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The man who saved the Pope


21st MArch 2005


A MEDICAL instrument made by a prominent Adelaide surgeon in a shed 16 years ago has been credited with saving Pope John Paul's life.


Dr Bill Griggs developed the tools which Italian surgeons used to perform a tracheostomy on the 84-year-old pontiff last month.
"The Pope was having trouble breathing and they needed to do the procedure so, yes, it probably helped save his life but there are other ways you can do it as well," said Dr Griggs, director of trauma services at Royal Adelaide Hospital.


"I don't know that it will give me any inside running in the hereafter but it's nice to have been involved in developing something that has proved useful."


The "Griggs Kit", as it is commonly called, is used extensively around the world with tens of thousands of kits sold every year.


The device is sold by UK company Portex, now Smiths Medical, which bought patent rights to the design from Dr Griggs in the early 1990s for an undisclosed amount.


The kit, which sells for under $200, includes Dr Griggs' guidewire dilator forceps which are bent at the tip and are used to open up a hole in the windpipe and a tracheostomy tube developed by Portex.


After a cut is made just below the Adam's apple, a device is inserted to keep the hole open as the guidewire is threaded through into the trachea. This is used to guide where the forceps go which, when opened, make a hole big enough to fit the tracheostomy tube. A breathing machine is then attached.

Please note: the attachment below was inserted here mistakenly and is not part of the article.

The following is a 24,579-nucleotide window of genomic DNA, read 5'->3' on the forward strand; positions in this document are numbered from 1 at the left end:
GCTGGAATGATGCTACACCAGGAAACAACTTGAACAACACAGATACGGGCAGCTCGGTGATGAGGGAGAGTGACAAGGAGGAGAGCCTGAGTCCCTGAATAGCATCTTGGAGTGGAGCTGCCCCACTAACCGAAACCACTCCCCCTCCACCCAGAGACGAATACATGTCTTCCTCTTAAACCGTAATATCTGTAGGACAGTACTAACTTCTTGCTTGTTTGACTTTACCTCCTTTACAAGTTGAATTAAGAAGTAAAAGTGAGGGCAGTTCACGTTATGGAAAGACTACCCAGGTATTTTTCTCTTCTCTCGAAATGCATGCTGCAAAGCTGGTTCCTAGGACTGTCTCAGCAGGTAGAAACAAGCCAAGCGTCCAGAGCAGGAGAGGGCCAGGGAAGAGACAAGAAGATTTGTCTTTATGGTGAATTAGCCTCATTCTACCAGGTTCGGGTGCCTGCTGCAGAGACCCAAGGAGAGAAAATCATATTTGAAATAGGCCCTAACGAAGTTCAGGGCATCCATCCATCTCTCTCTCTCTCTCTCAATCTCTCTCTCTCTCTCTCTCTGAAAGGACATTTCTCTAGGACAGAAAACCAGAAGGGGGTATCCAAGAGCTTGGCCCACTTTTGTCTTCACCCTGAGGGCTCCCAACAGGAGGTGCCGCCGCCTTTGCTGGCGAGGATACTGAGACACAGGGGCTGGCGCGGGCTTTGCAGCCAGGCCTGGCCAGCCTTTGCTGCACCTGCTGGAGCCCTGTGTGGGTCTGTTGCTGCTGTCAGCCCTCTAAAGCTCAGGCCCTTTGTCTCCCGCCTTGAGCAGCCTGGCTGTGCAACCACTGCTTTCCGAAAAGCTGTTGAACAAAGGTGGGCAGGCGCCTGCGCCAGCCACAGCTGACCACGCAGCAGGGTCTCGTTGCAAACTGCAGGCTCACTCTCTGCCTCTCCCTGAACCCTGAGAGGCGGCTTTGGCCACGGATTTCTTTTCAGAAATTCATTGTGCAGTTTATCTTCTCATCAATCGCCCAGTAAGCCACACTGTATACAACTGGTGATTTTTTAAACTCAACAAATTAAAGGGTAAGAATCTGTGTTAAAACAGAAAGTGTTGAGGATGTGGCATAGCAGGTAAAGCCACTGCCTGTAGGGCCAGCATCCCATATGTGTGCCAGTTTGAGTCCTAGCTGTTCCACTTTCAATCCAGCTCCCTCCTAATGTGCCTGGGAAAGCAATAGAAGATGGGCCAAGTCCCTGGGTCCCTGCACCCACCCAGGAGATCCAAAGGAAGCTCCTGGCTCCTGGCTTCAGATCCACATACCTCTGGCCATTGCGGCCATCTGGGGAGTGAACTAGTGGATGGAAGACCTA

Dr Griggs, who led medical teams to Banda Aceh in the wake of the tsunami and to Bali after the Sari Club bombing, said the curved forceps were the main difference between his and two other kits that were also used to perform tracheostomies.


"We had tried another kit that used a series of eight dilators used to make a hole in the trachea, but I thought we'd be able to do it another way with a pair of forceps," Dr Griggs said.


"So what I did was come up with an instrument that would do the procedure a lot more quickly and more simply.


"We just needed to make sure we got the forceps in the right place."


Dr Griggs began developing the forceps with the help of his mechanical engineer father Jim in a backyard shed at Medindie in 1989.


"I had the idea and spoke to Dad about it and he helped me with the technical business of making it," Dr Griggs said. "We got a pair of forceps and increased the bend in them, tapered them down and drilled a hole at the tip; then we went and tried them."


After conducting some bench tests, a formal prospective trial was then undertaken with approval from the RAH's ethics committee.


"And it's since become a worldwide thing and this is exactly the same kit that would have been used (on the Pope)," he said.


The procedure on the Pope was reported to have taken about 30 minutes to complete under general anaesthesia. Dr Griggs said he had managed to perform an urgent tracheostomy using the kit in under one minute.


"It really is just another example that in South Australia we can do things that make a difference worldwide," he said.

   
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